The club formerly known as the San Antonio Missions, the Sod Poodles burst onto the scene with much fanfare. After the name “Sod Poodle” was lampooned by nearly all on Twitter, it has quickly won the hearts of the locals, not just in Amarillo, but with San Diego fans as well.
Whether it be making cracks at Twitter for not receiving a blue check mark or opening up a new fan store to much excitement, the Sod Poodles have endeared themselves to all.
The Texas-based team has a lot to live up to, as the Padres Double-A squad made it to the Texas League Championship only to be swept by the Tulsa Drillers in three games. Here is an overall look at this year’s Opening Day squad.
Previous Season (as San Antonio Missions): 71-67, Second Place in South Division. Lost in Championship to Tulsa Drillers
Venue: Hodgetown (Capacity: Not yet known)
Affiliation with San Diego 2019
Phillip Wellman (Manager)
Jimmy Jones (Pitching Coach)
Raul Pardon (Hitting Coach)
Freddy Flores (Fielding Coach)
Nick Coberly and Drew Garner (Athletic Trainers)
Drew Heithoff (Strength and Conditioning Coach)
This will be Wellman’s fourth season as manager and the 2019 season will be his 31st season as a coach and 20th season as a minor league manager.
Top 30 Prospects:
Adrian Morejon (No. 7)
Hudson Potts (No. 15)
Buddy Reed (No. 17)
Edward Olivares (No. 23)
Andres Munoz (No. 24)
Owen Miller (No. 26)
Reggie Lawson (No. 29)
The obvious highlight here is Morejon, the seventh-ranked prospect in the Padres farm system and who spent the entire season at High-A Lake Elsinore. He pitched well and showed off the stuff that ranked him so high, pitching to a 3.30 ERA with a 10.05 K/9 with some scouts whispering that Morejon had reached MacKenzie Gore levels of talent. While he did miss a little bit of time due to an injury, he still appeared in 13 games and tossed 62.2 innings.
Joining him from Lake Elsinore will be Lawson and Avilla, who also figure to be in the starting rotation with Amarillo. Avilla flashed good stuff at times, but also struggled with inconsistency, pitching to a 4.27 ERA in 130 and two-thirds innings in Lake Elsinore, but still compiled 142 strikeouts against 54 walks.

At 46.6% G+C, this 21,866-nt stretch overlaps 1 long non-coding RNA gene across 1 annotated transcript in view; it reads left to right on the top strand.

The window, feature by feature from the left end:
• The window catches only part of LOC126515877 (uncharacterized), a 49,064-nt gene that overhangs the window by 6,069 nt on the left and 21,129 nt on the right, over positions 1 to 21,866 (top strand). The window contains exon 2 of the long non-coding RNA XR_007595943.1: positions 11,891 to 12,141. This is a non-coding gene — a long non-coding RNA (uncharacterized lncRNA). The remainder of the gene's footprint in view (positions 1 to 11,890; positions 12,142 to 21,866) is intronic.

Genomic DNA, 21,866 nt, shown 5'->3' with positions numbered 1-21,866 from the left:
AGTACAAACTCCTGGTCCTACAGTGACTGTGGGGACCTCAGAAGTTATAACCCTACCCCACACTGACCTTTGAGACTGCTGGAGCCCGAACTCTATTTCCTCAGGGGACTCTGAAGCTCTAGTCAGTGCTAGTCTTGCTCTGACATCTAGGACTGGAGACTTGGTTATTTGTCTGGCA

Avila was also inconsistent in his outings, looking good in one game then struggling the next. He carried an ERA of 4.69 with a BB/9 of 3.72, but did post a K/9 of 9.78 and suffered from a BABIP of .359, meaning some misfortune came his way.
The bullpen is headlined by Andres Munoz. The 20-year-old is armed with an electric arm that can touch triple digits but can be wildly inaccurate with his fastball. Munoz has had trouble staying on the mound as arm issues kept him sidelined for a majority of the 2018 season, but he made a small 19 inning cameo in San Antonio towards the end of the season.
Another player to note is Kazuhiza Makita, who was surprisingly sent down to Double-A after the Spring. The soft-tossing sidewinder had his struggles in the Majors once big league hitters figured him out, but a trip to Amarillo instead of El Paso is an unusual move made by the San Diego front office.
After struggling in 2018, Potts and Reed are back in Double-A, ready for another season. After making mincemeat out of High-A pitching, the learning curve hit hard for the two prospects as Potts collected a batting line of .154/.258/.231 while Reed hit just .179/.227/.235.
Both players have the potential to be solid big leaguers, as Potts was seen as the third baseman of the future for the Padres at one point while Reed was named to the 2018 Futures Game in Washington D.C. With his speed and contact abilities, Reed is a capable leadoff hitter while Potts is a fit in the middle of the lineup with his power potential. The Arizona Fall League helped them recover from the poor Double-A starts, but now is the time to prove that they can rebound.
Jorge Ona and Edward Olivares round out the outfield. It is a bold move sending Ona to Double-A, but this Padres front office usually is very aggressive when promoting their players. If Ona can rediscover the power stroke that made him so desirable, he can recover some of his lost prospect status.
Olivares was added to the 40-man roster to protect him from the Rule-5 Draft, and he more than held his own at High-A with a .277 batting average while playing an above average center field. His combination of speed and power make him an exciting player to watch both at the plate and on the basepaths, and if he continues to develop, AJ Preller may have unearthed another hidden jewel for the farm system.
If Ona was an aggressive call-up, then having Owen Miller, the Padres third-round pick in the 2018 MLB Draft, sounds ludicrous. But, Miller hit his way to Amarillo by hitting a combined .336 across Tri-City and Fort Wayne. This is the ultimate “prove it” moment for the 22-year-old infielder. His ability to make contact will be tested at the upper levels of the minors, but if he can prove himself worthy against higher competition, he’ll fly through the minors.
This isn’t the same Double-A team from last year, with Cal Quantrill, Logan Allen, and Jacob Nix dominating in the rotation and Fernando Tatis Jr.crushing the ball seemingly every day. But, a new crop of players has come in to replace them, and they all have the potential to make the playoffs if everything goes right for them.